The Simpsonian

Students, faculty begin dialogue group

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Students, faculty begin dialogue group

by Jonathan Cox, Special to the Simpsonian

One way to help solve issues and confrontation is to talk about issues you are struggling with. Simpson is now taking steps to help students learn how to be able to effectively do this.

Students and faculty are starting a group to help facilitate dialogue about challenging issues facing campus and the world.

“The main purpose is to help participants develop skills and the capacities to engage in respectful and civil discourse that helps them to really think deeply and sort through different facets of complex and potentially divisive issues,” said Heidi Levine, vice president for student development and planning.

Levine has been looking forward to forming this group for a long time.

“I feel pretty passionate about this, and I have been trying to bring this to Simpson since I got here,” Levine said. “And I am so excited to see it getting some traction and now at a point where we have people that are poised to put this into place.”

She said the term dialogue is a specific and intentionally chosen term to describe the work of the group.

“These are not meant to be debates. It is not about people coming in with their best arguments and trying to persuade other people,” she said. “It is a tool to help people look at different facets of really complicated and sometimes controversial issues and really see the full spectrum of approaching that issue and be able to really listen to each other.”

One of the driving factors that inspired the creation of this group is major racial, religious and political events in the world and on campus. Levine said such issues can be difficult to talk about and can be divisive, especially given the ease for people to post opinions on social media.

“But I don’t know where people are supposed to learn how to engage with each other in ways that are mutually respectful and that are able to deepen all of our knowledge and understanding,” she said.

One purpose of this group is to help start dialogue on a variety of issues, including religion. Chaplain Mara Bailey thinks religion is a perceived barrier in dialogue.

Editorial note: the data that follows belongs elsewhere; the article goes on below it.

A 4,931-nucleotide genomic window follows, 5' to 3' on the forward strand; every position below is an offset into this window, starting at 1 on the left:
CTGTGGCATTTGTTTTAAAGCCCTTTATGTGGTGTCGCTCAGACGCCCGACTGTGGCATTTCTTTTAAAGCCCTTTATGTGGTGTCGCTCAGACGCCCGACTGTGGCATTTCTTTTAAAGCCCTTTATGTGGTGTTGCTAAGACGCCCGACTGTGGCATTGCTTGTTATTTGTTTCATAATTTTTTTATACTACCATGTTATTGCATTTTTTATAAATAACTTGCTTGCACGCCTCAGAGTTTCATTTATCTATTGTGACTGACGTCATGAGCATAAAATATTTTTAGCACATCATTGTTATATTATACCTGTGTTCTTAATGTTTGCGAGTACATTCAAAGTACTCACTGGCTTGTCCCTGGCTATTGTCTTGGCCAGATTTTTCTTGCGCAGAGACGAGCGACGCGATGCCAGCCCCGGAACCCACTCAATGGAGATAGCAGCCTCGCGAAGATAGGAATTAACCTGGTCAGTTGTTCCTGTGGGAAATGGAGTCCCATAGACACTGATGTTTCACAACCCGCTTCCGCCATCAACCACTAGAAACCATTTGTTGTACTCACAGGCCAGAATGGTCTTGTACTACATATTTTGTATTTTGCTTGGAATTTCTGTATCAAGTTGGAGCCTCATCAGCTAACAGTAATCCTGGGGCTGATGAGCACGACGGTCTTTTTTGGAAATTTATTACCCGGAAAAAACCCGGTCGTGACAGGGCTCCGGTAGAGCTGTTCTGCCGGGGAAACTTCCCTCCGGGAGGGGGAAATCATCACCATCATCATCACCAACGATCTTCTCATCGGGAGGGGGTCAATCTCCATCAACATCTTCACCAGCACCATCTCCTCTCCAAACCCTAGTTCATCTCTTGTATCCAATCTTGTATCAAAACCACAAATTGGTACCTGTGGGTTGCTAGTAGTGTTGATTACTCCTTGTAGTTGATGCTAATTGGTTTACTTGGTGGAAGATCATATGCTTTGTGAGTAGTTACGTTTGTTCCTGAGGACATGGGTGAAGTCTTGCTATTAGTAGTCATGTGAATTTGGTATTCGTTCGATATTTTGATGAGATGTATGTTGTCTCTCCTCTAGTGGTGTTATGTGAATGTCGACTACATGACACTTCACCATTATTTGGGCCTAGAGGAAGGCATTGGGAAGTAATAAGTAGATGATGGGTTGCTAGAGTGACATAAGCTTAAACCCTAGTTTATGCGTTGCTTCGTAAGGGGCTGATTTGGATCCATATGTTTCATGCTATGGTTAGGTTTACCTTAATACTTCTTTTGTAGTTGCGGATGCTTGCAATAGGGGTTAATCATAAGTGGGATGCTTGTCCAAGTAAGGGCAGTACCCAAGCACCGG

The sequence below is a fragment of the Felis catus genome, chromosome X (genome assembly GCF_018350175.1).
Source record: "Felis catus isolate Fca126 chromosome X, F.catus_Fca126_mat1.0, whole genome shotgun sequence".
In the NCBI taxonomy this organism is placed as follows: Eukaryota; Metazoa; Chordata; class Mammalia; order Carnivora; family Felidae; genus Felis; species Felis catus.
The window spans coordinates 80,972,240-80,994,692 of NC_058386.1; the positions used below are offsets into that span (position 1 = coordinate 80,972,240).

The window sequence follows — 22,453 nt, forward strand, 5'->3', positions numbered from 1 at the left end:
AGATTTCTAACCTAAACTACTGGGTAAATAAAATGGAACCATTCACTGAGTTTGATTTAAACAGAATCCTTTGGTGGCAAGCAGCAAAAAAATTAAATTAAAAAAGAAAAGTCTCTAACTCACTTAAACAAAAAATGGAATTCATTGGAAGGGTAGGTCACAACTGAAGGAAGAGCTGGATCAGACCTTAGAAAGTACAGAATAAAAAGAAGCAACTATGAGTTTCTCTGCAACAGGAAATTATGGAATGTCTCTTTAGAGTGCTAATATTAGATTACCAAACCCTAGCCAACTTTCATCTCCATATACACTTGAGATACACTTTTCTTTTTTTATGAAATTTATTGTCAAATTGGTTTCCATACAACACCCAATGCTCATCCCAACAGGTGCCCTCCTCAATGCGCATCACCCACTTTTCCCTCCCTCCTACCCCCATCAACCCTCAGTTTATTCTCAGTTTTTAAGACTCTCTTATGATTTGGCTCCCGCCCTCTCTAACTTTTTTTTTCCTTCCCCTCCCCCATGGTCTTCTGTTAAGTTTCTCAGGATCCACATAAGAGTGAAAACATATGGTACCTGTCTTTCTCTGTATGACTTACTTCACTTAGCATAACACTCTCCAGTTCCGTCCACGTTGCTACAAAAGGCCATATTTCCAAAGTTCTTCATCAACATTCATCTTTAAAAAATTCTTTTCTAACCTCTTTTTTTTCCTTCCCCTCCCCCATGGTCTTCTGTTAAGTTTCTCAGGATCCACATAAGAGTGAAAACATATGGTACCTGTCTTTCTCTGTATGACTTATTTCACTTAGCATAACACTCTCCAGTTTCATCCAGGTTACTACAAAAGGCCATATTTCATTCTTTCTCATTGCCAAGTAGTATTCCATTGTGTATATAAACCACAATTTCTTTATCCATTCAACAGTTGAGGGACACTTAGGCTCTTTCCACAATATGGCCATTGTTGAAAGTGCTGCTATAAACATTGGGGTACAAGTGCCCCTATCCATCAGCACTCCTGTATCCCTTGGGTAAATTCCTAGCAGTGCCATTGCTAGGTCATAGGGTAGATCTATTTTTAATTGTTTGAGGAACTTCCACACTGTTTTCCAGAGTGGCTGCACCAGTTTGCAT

“We think of things like religion and politics as topics that we are supposed to be nice and not talk about, people don’t really feel comfortable sharing because it might come from their faith identity or they don’t want to ask someone else about how their faith impacts their beliefs,” Bailey said. “I think that dialogue skills are vitally important to help us overcome that because I think that approach is causing more harm than good in our society.”

Junior political science and history major Abby Schulte is helping start the group and thinks the group will help the campus as a whole.

“I think that one of the biggest problems that we have here at Simpson and in society is that we are not capable of having productive dialogue. It gets frustrating to see talking points thrown back and forth at each other, so I think it is really important to refocus people back to the ultimate goal and teaching them how to have productive dialogue,” Schulte said.

When asked about how this group will be kicking off, Bailey mentioned they will be piloting a dialogue as a part of the Martin Luther King Jr. Day Observance.

“On January 21st between 12-2PM some people will have a presentation, and then we will move to an opportunity for dialogue,” Bailey said.  

More information should be coming to students through email.

“I hope that it creates a more inclusive campus environment and that it helps people get the most out of their college experience. I really think this is an important tool that will help impact how people approach different situations,” Schulte said.

Overall, Levine says that she is excited to see this group start so the campus community can learn how to have constructive conversations.

“I truly believe that this is a critical issue for our time, campus and country at this time,” Levine said.  “I believe that this is one of those things that college educated people need to develop skills that our world desperately needs.”

 

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